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src/Doc/Prog_Prove/Types_and_funs.thy

author | nipkow |

Mon, 27 Jul 2020 15:58:43 +0200 | |

changeset 72307 | 1d6c3cba47fe |

parent 69609 | ff784d5a5bfb |

permissions | -rw-r--r-- |

unclear why I ever asked for type tree2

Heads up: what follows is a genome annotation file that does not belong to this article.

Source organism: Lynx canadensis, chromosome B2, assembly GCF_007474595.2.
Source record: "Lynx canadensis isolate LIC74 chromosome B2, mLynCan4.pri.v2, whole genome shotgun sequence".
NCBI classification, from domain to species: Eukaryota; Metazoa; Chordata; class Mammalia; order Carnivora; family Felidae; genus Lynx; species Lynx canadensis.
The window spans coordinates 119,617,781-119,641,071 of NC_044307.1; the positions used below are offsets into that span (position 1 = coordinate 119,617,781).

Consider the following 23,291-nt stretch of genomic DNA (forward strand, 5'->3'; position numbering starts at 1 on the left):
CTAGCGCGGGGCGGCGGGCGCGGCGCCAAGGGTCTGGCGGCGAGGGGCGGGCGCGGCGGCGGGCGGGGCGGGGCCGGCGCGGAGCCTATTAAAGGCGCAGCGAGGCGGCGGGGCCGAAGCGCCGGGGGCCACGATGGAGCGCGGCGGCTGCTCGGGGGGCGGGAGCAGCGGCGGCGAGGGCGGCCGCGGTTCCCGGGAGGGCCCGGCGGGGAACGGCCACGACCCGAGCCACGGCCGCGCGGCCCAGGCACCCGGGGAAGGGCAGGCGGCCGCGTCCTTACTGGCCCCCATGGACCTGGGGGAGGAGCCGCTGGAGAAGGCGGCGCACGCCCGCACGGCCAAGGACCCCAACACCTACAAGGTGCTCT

(*<*) theory Types_and_funs imports Main begin (*>*) text\<open> \vspace{-5ex} \section{Type and Function Definitions} Type synonyms are abbreviations for existing types, for example \index{string@\<open>string\<close>}\<close> type_synonym string = "char list" text\<open> Type synonyms are expanded after parsing and are not present in internal representation and output. They are mere conveniences for the reader. \subsection{Datatypes} \label{sec:datatypes} The general form of a datatype definition looks like this: \begin{quote} \begin{tabular}{@ {}rclcll} \indexed{\isacom{datatype}}{datatype} \<open>('a\<^sub>1,\<dots>,'a\<^sub>n)t\<close> & = & $C_1 \ \<open>"\<close>\tau_{1,1}\<open>"\<close> \dots \<open>"\<close>\tau_{1,n_1}\<open>"\<close>$ \\ & $|$ & \dots \\ & $|$ & $C_k \ \<open>"\<close>\tau_{k,1}\<open>"\<close> \dots \<open>"\<close>\tau_{k,n_k}\<open>"\<close>$ \end{tabular} \end{quote} It introduces the constructors \ $C_i :: \tau_{i,1}\Rightarrow \cdots \Rightarrow \tau_{i,n_i} \Rightarrow$~\<open>('a\<^sub>1,\<dots>,'a\<^sub>n)t\<close> \ and expresses that any value of this type is built from these constructors in a unique manner. Uniqueness is implied by the following properties of the constructors: \begin{itemize} \item \emph{Distinctness:} $C_i\ \ldots \neq C_j\ \dots$ \quad if $i \neq j$ \item \emph{Injectivity:} \begin{tabular}[t]{l} $(C_i \ x_1 \dots x_{n_i} = C_i \ y_1 \dots y_{n_i}) =$\\ $(x_1 = y_1 \land \dots \land x_{n_i} = y_{n_i})$ \end{tabular} \end{itemize} The fact that any value of the datatype is built from the constructors implies the \concept{structural induction}\index{induction} rule: to show $P~x$ for all $x$ of type \<open>('a\<^sub>1,\<dots>,'a\<^sub>n)t\<close>, one needs to show $P(C_i\ x_1 \dots x_{n_i})$ (for each $i$) assuming $P(x_j)$ for all $j$ where $\tau_{i,j} =$~\<open>('a\<^sub>1,\<dots>,'a\<^sub>n)t\<close>. Distinctness and injectivity are applied automatically by \<open>auto\<close> and other proof methods. Induction must be applied explicitly. Like in functional programming languages, datatype values can be taken apart with case expressions\index{case expression}\index{case expression@\<open>case ... of\<close>}, for example \begin{quote} \noquotes{@{term[source] "(case xs of [] \<Rightarrow> 0 | x # _ \<Rightarrow> Suc x)"}} \end{quote} Case expressions must be enclosed in parentheses. As an example of a datatype beyond \<^typ>\<open>nat\<close> and \<open>list\<close>, consider binary trees: \<close> datatype 'a tree = Tip | Node "'a tree" 'a "'a tree" text\<open>with a mirror function:\<close> fun mirror :: "'a tree \<Rightarrow> 'a tree" where "mirror Tip = Tip" | "mirror (Node l a r) = Node (mirror r) a (mirror l)" text\<open>The following lemma illustrates induction:\<close> lemma "mirror(mirror t) = t" apply(induction t) txt\<open>yields @{subgoals[display]} The induction step contains two induction hypotheses, one for each subtree. An application of \<open>auto\<close> finishes the proof. A very simple but also very useful datatype is the predefined @{datatype[display] option}\index{option@\<open>option\<close>}\index{None@\<^const>\<open>None\<close>}\index{Some@\<^const>\<open>Some\<close>} Its sole purpose is to add a new element \<^const>\<open>None\<close> to an existing type \<^typ>\<open>'a\<close>. To make sure that \<^const>\<open>None\<close> is distinct from all the elements of \<^typ>\<open>'a\<close>, you wrap them up in \<^const>\<open>Some\<close> and call the new type \<^typ>\<open>'a option\<close>. A typical application is a lookup function on a list of key-value pairs, often called an association list: \<close> (*<*) apply auto done (*>*) fun lookup :: "('a * 'b) list \<Rightarrow> 'a \<Rightarrow> 'b option" where "lookup [] x = None" | "lookup ((a,b) # ps) x = (if a = x then Some b else lookup ps x)" text\<open> Note that \<open>\<tau>\<^sub>1 * \<tau>\<^sub>2\<close> is the type of pairs, also written \<open>\<tau>\<^sub>1 \<times> \<tau>\<^sub>2\<close>. Pairs can be taken apart either by pattern matching (as above) or with the projection functions \<^const>\<open>fst\<close> and \<^const>\<open>snd\<close>: @{thm fst_conv[of x y]} and @{thm snd_conv[of x y]}. Tuples are simulated by pairs nested to the right: \<^term>\<open>(a,b,c)\<close> is short for \<open>(a, (b, c))\<close> and \<open>\<tau>\<^sub>1 \<times> \<tau>\<^sub>2 \<times> \<tau>\<^sub>3\<close> is short for \<open>\<tau>\<^sub>1 \<times> (\<tau>\<^sub>2 \<times> \<tau>\<^sub>3)\<close>. \subsection{Definitions} Non-recursive functions can be defined as in the following example: \index{definition@\isacom{definition}}\<close> definition sq :: "nat \<Rightarrow> nat" where "sq n = n * n" text\<open>Such definitions do not allow pattern matching but only \<open>f x\<^sub>1 \<dots> x\<^sub>n = t\<close>, where \<open>f\<close> does not occur in \<open>t\<close>. \subsection{Abbreviations} Abbreviations are similar to definitions: \index{abbreviation@\isacom{abbreviation}}\<close> abbreviation sq' :: "nat \<Rightarrow> nat" where "sq' n \<equiv> n * n" text\<open>The key difference is that \<^const>\<open>sq'\<close> is only syntactic sugar: after parsing, \<^term>\<open>sq' t\<close> is replaced by \mbox{\<^term>\<open>t*t\<close>}; before printing, every occurrence of \<^term>\<open>u*u\<close> is replaced by \mbox{\<^term>\<open>sq' u\<close>}. Internally, \<^const>\<open>sq'\<close> does not exist. This is the advantage of abbreviations over definitions: definitions need to be expanded explicitly (\autoref{sec:rewr-defs}) whereas abbreviations are already expanded upon parsing. However, abbreviations should be introduced sparingly: if abused, they can lead to a confusing discrepancy between the internal and external view of a term. The ASCII representation of \<open>\<equiv>\<close> is \texttt{==} or \xsymbol{equiv}. \subsection{Recursive Functions} \label{sec:recursive-funs} Recursive functions are defined with \indexed{\isacom{fun}}{fun} by pattern matching over datatype constructors. The order of equations matters, as in functional programming languages. However, all HOL functions must be total. This simplifies the logic --- terms are always defined --- but means that recursive functions must terminate. Otherwise one could define a function \<^prop>\<open>f n = f n + (1::nat)\<close> and conclude \mbox{\<^prop>\<open>(0::nat) = 1\<close>} by subtracting \<^term>\<open>f n\<close> on both sides. Isabelle's automatic termination checker requires that the arguments of recursive calls on the right-hand side must be strictly smaller than the arguments on the left-hand side. In the simplest case, this means that one fixed argument position decreases in size with each recursive call. The size is measured as the number of constructors (excluding 0-ary ones, e.g., \<open>Nil\<close>). Lexicographic combinations are also recognized. In more complicated situations, the user may have to prove termination by hand. For details see~@{cite Krauss}. Functions defined with \isacom{fun} come with their own induction schema that mirrors the recursion schema and is derived from the termination order. For example, \<close> fun div2 :: "nat \<Rightarrow> nat" where "div2 0 = 0" | "div2 (Suc 0) = 0" | "div2 (Suc(Suc n)) = Suc(div2 n)" text\<open>does not just define \<^const>\<open>div2\<close> but also proves a customized induction rule: \[ \inferrule{ \mbox{@{thm (prem 1) div2.induct}}\\ \mbox{@{thm (prem 2) div2.induct}}\\ \mbox{@{thm (prem 3) div2.induct}}} {\mbox{@{thm (concl) div2.induct[of _ "m"]}}} \] This customized induction rule can simplify inductive proofs. For example, \<close> lemma "div2(n) = n div 2" apply(induction n rule: div2.induct) txt\<open>(where the infix \<open>div\<close> is the predefined division operation) yields the subgoals @{subgoals[display,margin=65]} An application of \<open>auto\<close> finishes the proof. Had we used ordinary structural induction on \<open>n\<close>, the proof would have needed an additional case analysis in the induction step. This example leads to the following induction heuristic: \begin{quote} \emph{Let \<open>f\<close> be a recursive function. If the definition of \<open>f\<close> is more complicated than having one equation for each constructor of some datatype, then properties of \<open>f\<close> are best proved via \<open>f.induct\<close>.\index{inductionrule@\<open>.induct\<close>}} \end{quote} The general case is often called \concept{computation induction}, because the induction follows the (terminating!) computation. For every defining equation \begin{quote} \<open>f(e) = \<dots> f(r\<^sub>1) \<dots> f(r\<^sub>k) \<dots>\<close> \end{quote} where \<open>f(r\<^sub>i)\<close>, \<open>i=1\<dots>k\<close>, are all the recursive calls, the induction rule \<open>f.induct\<close> contains one premise of the form \begin{quote} \<open>P(r\<^sub>1) \<Longrightarrow> \<dots> \<Longrightarrow> P(r\<^sub>k) \<Longrightarrow> P(e)\<close> \end{quote} If \<open>f :: \<tau>\<^sub>1 \<Rightarrow> \<dots> \<Rightarrow> \<tau>\<^sub>n \<Rightarrow> \<tau>\<close> then \<open>f.induct\<close> is applied like this: \begin{quote} \isacom{apply}\<open>(induction x\<^sub>1 \<dots> x\<^sub>n rule: f.induct)\<close>\index{inductionrule@\<open>induction ... rule:\<close>} \end{quote} where typically there is a call \<open>f x\<^sub>1 \<dots> x\<^sub>n\<close> in the goal. But note that the induction rule does not mention \<open>f\<close> at all, except in its name, and is applicable independently of \<open>f\<close>. \subsection*{Exercises} \begin{exercise} Starting from the type \<open>'a tree\<close> defined in the text, define a function \<open>contents ::\<close> \<^typ>\<open>'a tree \<Rightarrow> 'a list\<close> that collects all values in a tree in a list, in any order, without removing duplicates. Then define a function \<open>sum_tree ::\<close> \<^typ>\<open>nat tree \<Rightarrow> nat\<close> that sums up all values in a tree of natural numbers and prove \<^prop>\<open>sum_tree t = sum_list(contents t)\<close> (where \<^const>\<open>sum_list\<close> is predefined). \end{exercise} \begin{exercise} Define the two functions \<open>pre_order\<close> and \<open>post_order\<close> of type @{typ "'a tree \<Rightarrow> 'a list"} that traverse a tree and collect all stored values in the respective order in a list. Prove \<^prop>\<open>pre_order (mirror t) = rev (post_order t)\<close>. \end{exercise} \begin{exercise} Define a function \<open>intersperse ::\<close> \<^typ>\<open>'a \<Rightarrow> 'a list \<Rightarrow> 'a list\<close> such that \<open>intersperse a [x\<^sub>1, ..., x\<^sub>n] = [x\<^sub>1, a, x\<^sub>2, a, ..., a, x\<^sub>n]\<close>. Now prove that \<^prop>\<open>map f (intersperse a xs) = intersperse (f a) (map f xs)\<close>. \end{exercise} \section{Induction Heuristics}\index{induction heuristics} We have already noted that theorems about recursive functions are proved by induction. In case the function has more than one argument, we have followed the following heuristic in the proofs about the append function: \begin{quote} \emph{Perform induction on argument number $i$\\ if the function is defined by recursion on argument number $i$.} \end{quote} The key heuristic, and the main point of this section, is to \emph{generalize the goal before induction}. The reason is simple: if the goal is too specific, the induction hypothesis is too weak to allow the induction step to go through. Let us illustrate the idea with an example. Function \<^const>\<open>rev\<close> has quadratic worst-case running time because it calls append for each element of the list and append is linear in its first argument. A linear time version of \<^const>\<open>rev\<close> requires an extra argument where the result is accumulated gradually, using only~\<open>#\<close>: \<close> (*<*) apply auto done (*>*) fun itrev :: "'a list \<Rightarrow> 'a list \<Rightarrow> 'a list" where "itrev [] ys = ys" | "itrev (x#xs) ys = itrev xs (x#ys)" text\<open>The behaviour of \<^const>\<open>itrev\<close> is simple: it reverses its first argument by stacking its elements onto the second argument, and it returns that second argument when the first one becomes empty. Note that \<^const>\<open>itrev\<close> is tail-recursive: it can be compiled into a loop; no stack is necessary for executing it. Naturally, we would like to show that \<^const>\<open>itrev\<close> does indeed reverse its first argument provided the second one is empty: \<close> lemma "itrev xs [] = rev xs" txt\<open>There is no choice as to the induction variable: \<close> apply(induction xs) apply(auto) txt\<open> Unfortunately, this attempt does not prove the induction step: @{subgoals[display,margin=70]} The induction hypothesis is too weak. The fixed argument,~\<^term>\<open>[]\<close>, prevents it from rewriting the conclusion. This example suggests a heuristic: \begin{quote} \emph{Generalize goals for induction by replacing constants by variables.} \end{quote} Of course one cannot do this naively: \<^prop>\<open>itrev xs ys = rev xs\<close> is just not true. The correct generalization is \<close> (*<*)oops(*>*) lemma "itrev xs ys = rev xs @ ys" (*<*)apply(induction xs, auto)(*>*) txt\<open> If \<open>ys\<close> is replaced by \<^term>\<open>[]\<close>, the right-hand side simplifies to \<^term>\<open>rev xs\<close>, as required. In this instance it was easy to guess the right generalization. Other situations can require a good deal of creativity. Although we now have two variables, only \<open>xs\<close> is suitable for induction, and we repeat our proof attempt. Unfortunately, we are still not there: @{subgoals[display,margin=65]} The induction hypothesis is still too weak, but this time it takes no intuition to generalize: the problem is that the \<open>ys\<close> in the induction hypothesis is fixed, but the induction hypothesis needs to be applied with \<^term>\<open>a # ys\<close> instead of \<open>ys\<close>. Hence we prove the theorem for all \<open>ys\<close> instead of a fixed one. We can instruct induction to perform this generalization for us by adding \<open>arbitrary: ys\<close>\index{arbitrary@\<open>arbitrary:\<close>}. \<close> (*<*)oops lemma "itrev xs ys = rev xs @ ys" (*>*) apply(induction xs arbitrary: ys) txt\<open>The induction hypothesis in the induction step is now universally quantified over \<open>ys\<close>: @{subgoals[display,margin=65]} Thus the proof succeeds: \<close> apply auto done text\<open> This leads to another heuristic for generalization: \begin{quote} \emph{Generalize induction by generalizing all free variables\\ {\em(except the induction variable itself)}.} \end{quote} Generalization is best performed with \<open>arbitrary: y\<^sub>1 \<dots> y\<^sub>k\<close>. This heuristic prevents trivial failures like the one above. However, it should not be applied blindly. It is not always required, and the additional quantifiers can complicate matters in some cases. The variables that need to be quantified are typically those that change in recursive calls. \subsection*{Exercises} \begin{exercise} Write a tail-recursive variant of the \<open>add\<close> function on \<^typ>\<open>nat\<close>: \<^term>\<open>itadd :: nat \<Rightarrow> nat \<Rightarrow> nat\<close>. Tail-recursive means that in the recursive case, \<open>itadd\<close> needs to call itself directly: \mbox{\<^term>\<open>itadd (Suc m) n\<close>} \<open>= itadd \<dots>\<close>. Prove \<^prop>\<open>itadd m n = add m n\<close>. \end{exercise} \section{Simplification} So far we have talked a lot about simplifying terms without explaining the concept. \conceptidx{Simplification}{simplification} means \begin{itemize} \item using equations $l = r$ from left to right (only), \item as long as possible. \end{itemize} To emphasize the directionality, equations that have been given the \<open>simp\<close> attribute are called \conceptidx{simplification rules}{simplification rule}. Logically, they are still symmetric, but proofs by simplification use them only in the left-to-right direction. The proof tool that performs simplifications is called the \concept{simplifier}. It is the basis of \<open>auto\<close> and other related proof methods. The idea of simplification is best explained by an example. Given the simplification rules \[ \begin{array}{rcl@ {\quad}l} \<^term>\<open>0 + n::nat\<close> &\<open>=\<close>& \<open>n\<close> & (1) \\ \<^term>\<open>(Suc m) + n\<close> &\<open>=\<close>& \<^term>\<open>Suc (m + n)\<close> & (2) \\ \<open>(Suc m \<le> Suc n)\<close> &\<open>=\<close>& \<open>(m \<le> n)\<close> & (3)\\ \<open>(0 \<le> m)\<close> &\<open>=\<close>& \<^const>\<open>True\<close> & (4) \end{array} \] the formula \<^prop>\<open>0 + Suc 0 \<le> Suc 0 + x\<close> is simplified to \<^const>\<open>True\<close> as follows: \[ \begin{array}{r@ {}c@ {}l@ {\quad}l} \<open>(0 + Suc 0\<close> & \leq & \<open>Suc 0 + x)\<close> & \stackrel{(1)}{=} \\ \<open>(Suc 0\<close> & \leq & \<open>Suc 0 + x)\<close> & \stackrel{(2)}{=} \\ \<open>(Suc 0\<close> & \leq & \<open>Suc (0 + x))\<close> & \stackrel{(3)}{=} \\ \<open>(0\<close> & \leq & \<open>0 + x)\<close> & \stackrel{(4)}{=} \\[1ex] & \<^const>\<open>True\<close> \end{array} \] Simplification is often also called \concept{rewriting} and simplification rules \conceptidx{rewrite rules}{rewrite rule}. \subsection{Simplification Rules} The attribute \<open>simp\<close> declares theorems to be simplification rules, which the simplifier will use automatically. In addition, \isacom{datatype} and \isacom{fun} commands implicitly declare some simplification rules: \isacom{datatype} the distinctness and injectivity rules, \isacom{fun} the defining equations. Definitions are not declared as simplification rules automatically! Nearly any theorem can become a simplification rule. The simplifier will try to transform it into an equation. For example, the theorem \<^prop>\<open>\<not> P\<close> is turned into \<^prop>\<open>P = False\<close>. Only equations that really simplify, like \<^prop>\<open>rev (rev xs) = xs\<close> and \<^prop>\<open>xs @ [] = xs\<close>, should be declared as simplification rules. Equations that may be counterproductive as simplification rules should only be used in specific proof steps (see \autoref{sec:simp} below). Distributivity laws, for example, alter the structure of terms and can produce an exponential blow-up. \subsection{Conditional Simplification Rules} Simplification rules can be conditional. Before applying such a rule, the simplifier will first try to prove the preconditions, again by simplification. For example, given the simplification rules \begin{quote} \<^prop>\<open>p(0::nat) = True\<close>\\ \<^prop>\<open>p(x) \<Longrightarrow> f(x) = g(x)\<close>, \end{quote} the term \<^term>\<open>f(0::nat)\<close> simplifies to \<^term>\<open>g(0::nat)\<close> but \<^term>\<open>f(1::nat)\<close> does not simplify because \<^prop>\<open>p(1::nat)\<close> is not provable. \subsection{Termination} Simplification can run forever, for example if both \<^prop>\<open>f x = g x\<close> and \<^prop>\<open>g(x) = f(x)\<close> are simplification rules. It is the user's responsibility not to include simplification rules that can lead to nontermination, either on their own or in combination with other simplification rules. The right-hand side of a simplification rule should always be ``simpler'' than the left-hand side --- in some sense. But since termination is undecidable, such a check cannot be automated completely and Isabelle makes little attempt to detect nontermination. When conditional simplification rules are applied, their preconditions are proved first. Hence all preconditions need to be simpler than the left-hand side of the conclusion. For example \begin{quote} \<^prop>\<open>n < m \<Longrightarrow> (n < Suc m) = True\<close> \end{quote} is suitable as a simplification rule: both \<^prop>\<open>n<m\<close> and \<^const>\<open>True\<close> are simpler than \mbox{\<^prop>\<open>n < Suc m\<close>}. But \begin{quote} \<^prop>\<open>Suc n < m \<Longrightarrow> (n < m) = True\<close> \end{quote} leads to nontermination: when trying to rewrite \<^prop>\<open>n<m\<close> to \<^const>\<open>True\<close> one first has to prove \mbox{\<^prop>\<open>Suc n < m\<close>}, which can be rewritten to \<^const>\<open>True\<close> provided \<^prop>\<open>Suc(Suc n) < m\<close>, \emph{ad infinitum}. \subsection{The \indexed{\<open>simp\<close>}{simp} Proof Method} \label{sec:simp} So far we have only used the proof method \<open>auto\<close>. Method \<open>simp\<close> is the key component of \<open>auto\<close>, but \<open>auto\<close> can do much more. In some cases, \<open>auto\<close> is overeager and modifies the proof state too much. In such cases the more predictable \<open>simp\<close> method should be used. Given a goal \begin{quote} \<open>1. \<lbrakk> P\<^sub>1; \<dots>; P\<^sub>m \<rbrakk> \<Longrightarrow> C\<close> \end{quote} the command \begin{quote} \isacom{apply}\<open>(simp add: th\<^sub>1 \<dots> th\<^sub>n)\<close> \end{quote} simplifies the assumptions \<open>P\<^sub>i\<close> and the conclusion \<open>C\<close> using \begin{itemize} \item all simplification rules, including the ones coming from \isacom{datatype} and \isacom{fun}, \item the additional lemmas \<open>th\<^sub>1 \<dots> th\<^sub>n\<close>, and \item the assumptions. \end{itemize} In addition to or instead of \<open>add\<close> there is also \<open>del\<close> for removing simplification rules temporarily. Both are optional. Method \<open>auto\<close> can be modified similarly: \begin{quote} \isacom{apply}\<open>(auto simp add: \<dots> simp del: \<dots>)\<close> \end{quote} Here the modifiers are \<open>simp add\<close> and \<open>simp del\<close> instead of just \<open>add\<close> and \<open>del\<close> because \<open>auto\<close> does not just perform simplification. Note that \<open>simp\<close> acts only on subgoal 1, \<open>auto\<close> acts on all subgoals. There is also \<open>simp_all\<close>, which applies \<open>simp\<close> to all subgoals. \subsection{Rewriting with Definitions} \label{sec:rewr-defs} Definitions introduced by the command \isacom{definition} can also be used as simplification rules, but by default they are not: the simplifier does not expand them automatically. Definitions are intended for introducing abstract concepts and not merely as abbreviations. Of course, we need to expand the definition initially, but once we have proved enough abstract properties of the new constant, we can forget its original definition. This style makes proofs more robust: if the definition has to be changed, only the proofs of the abstract properties will be affected. The definition of a function \<open>f\<close> is a theorem named \<open>f_def\<close> and can be added to a call of \<open>simp\<close> like any other theorem: \begin{quote} \isacom{apply}\<open>(simp add: f_def)\<close> \end{quote} In particular, let-expressions can be unfolded by making @{thm[source] Let_def} a simplification rule. \subsection{Case Splitting With \<open>simp\<close>} Goals containing if-expressions are automatically split into two cases by \<open>simp\<close> using the rule \begin{quote} \<^prop>\<open>P(if A then s else t) = ((A \<longrightarrow> P(s)) \<and> (~A \<longrightarrow> P(t)))\<close> \end{quote} For example, \<open>simp\<close> can prove \begin{quote} \<^prop>\<open>(A \<and> B) = (if A then B else False)\<close> \end{quote} because both \<^prop>\<open>A \<longrightarrow> (A & B) = B\<close> and \<^prop>\<open>~A \<longrightarrow> (A & B) = False\<close> simplify to \<^const>\<open>True\<close>. We can split case-expressions similarly. For \<open>nat\<close> the rule looks like this: @{prop[display,margin=65,indent=4]"P(case e of 0 \<Rightarrow> a | Suc n \<Rightarrow> b n) = ((e = 0 \<longrightarrow> P a) \<and> (\<forall>n. e = Suc n \<longrightarrow> P(b n)))"} Case expressions are not split automatically by \<open>simp\<close>, but \<open>simp\<close> can be instructed to do so: \begin{quote} \isacom{apply}\<open>(simp split: nat.split)\<close> \end{quote} splits all case-expressions over natural numbers. For an arbitrary datatype \<open>t\<close> it is \<open>t.split\<close>\index{split@\<open>.split\<close>} instead of @{thm[source] nat.split}. Method \<open>auto\<close> can be modified in exactly the same way. The modifier \indexed{\<open>split:\<close>}{split} can be followed by multiple names. Splitting if or case-expressions in the assumptions requires \<open>split: if_splits\<close> or \<open>split: t.splits\<close>. \ifsem\else \subsection{Rewriting \<open>let\<close> and Numerals} Let-expressions (\<^term>\<open>let x = s in t\<close>) can be expanded explicitly with the simplification rule @{thm[source] Let_def}. The simplifier will not expand \<open>let\<close>s automatically in many cases. Numerals of type \<^typ>\<open>nat\<close> can be converted to \<^const>\<open>Suc\<close> terms with the simplification rule @{thm[source] numeral_eq_Suc}. This is required, for example, when a function that is defined by pattern matching with \<^const>\<open>Suc\<close> is applied to a numeral: if \<open>f\<close> is defined by \<open>f 0 = ...\<close> and \<open>f (Suc n) = ...\<close>, the simplifier cannot simplify \<open>f 2\<close> unless \<open>2\<close> is converted to \<^term>\<open>Suc(Suc 0)\<close> (via @{thm[source] numeral_eq_Suc}). \fi \subsection*{Exercises} \exercise\label{exe:tree0} Define a datatype \<open>tree0\<close> of binary tree skeletons which do not store any information, neither in the inner nodes nor in the leaves. Define a function \<open>nodes :: tree0 \<Rightarrow> nat\<close> that counts the number of all nodes (inner nodes and leaves) in such a tree. Consider the following recursive function: \<close> (*<*) datatype tree0 = Tip | Node tree0 tree0 (*>*) fun explode :: "nat \<Rightarrow> tree0 \<Rightarrow> tree0" where "explode 0 t = t" | "explode (Suc n) t = explode n (Node t t)" text \<open> Find an equation expressing the size of a tree after exploding it (\noquotes{@{term [source] "nodes (explode n t)"}}) as a function of \<^term>\<open>nodes t\<close> and \<open>n\<close>. Prove your equation. You may use the usual arithmetic operators, including the exponentiation operator ``\<open>^\<close>''. For example, \noquotes{@{prop [source] "2 ^ 2 = 4"}}. Hint: simplifying with the list of theorems @{thm[source] algebra_simps} takes care of common algebraic properties of the arithmetic operators. \endexercise \exercise Define arithmetic expressions in one variable over integers (type \<^typ>\<open>int\<close>) as a data type: \<close> datatype exp = Var | Const int | Add exp exp | Mult exp exp text\<open> Define a function \noquotes{@{term [source]"eval :: exp \<Rightarrow> int \<Rightarrow> int"}} such that \<^term>\<open>eval e x\<close> evaluates \<open>e\<close> at the value \<open>x\<close>. A polynomial can be represented as a list of coefficients, starting with the constant. For example, \<^term>\<open>[4, 2, -1, 3::int]\<close> represents the polynomial $4 + 2x - x^2 + 3x^3$. Define a function \noquotes{@{term [source] "evalp :: int list \<Rightarrow> int \<Rightarrow> int"}} that evaluates a polynomial at the given value. Define a function \noquotes{@{term[source] "coeffs :: exp \<Rightarrow> int list"}} that transforms an expression into a polynomial. This may require auxiliary functions. Prove that \<open>coeffs\<close> preserves the value of the expression: \mbox{\<^prop>\<open>evalp (coeffs e) x = eval e x\<close>.} Hint: consider the hint in Exercise~\ref{exe:tree0}. \endexercise \<close> (*<*) end (*>*)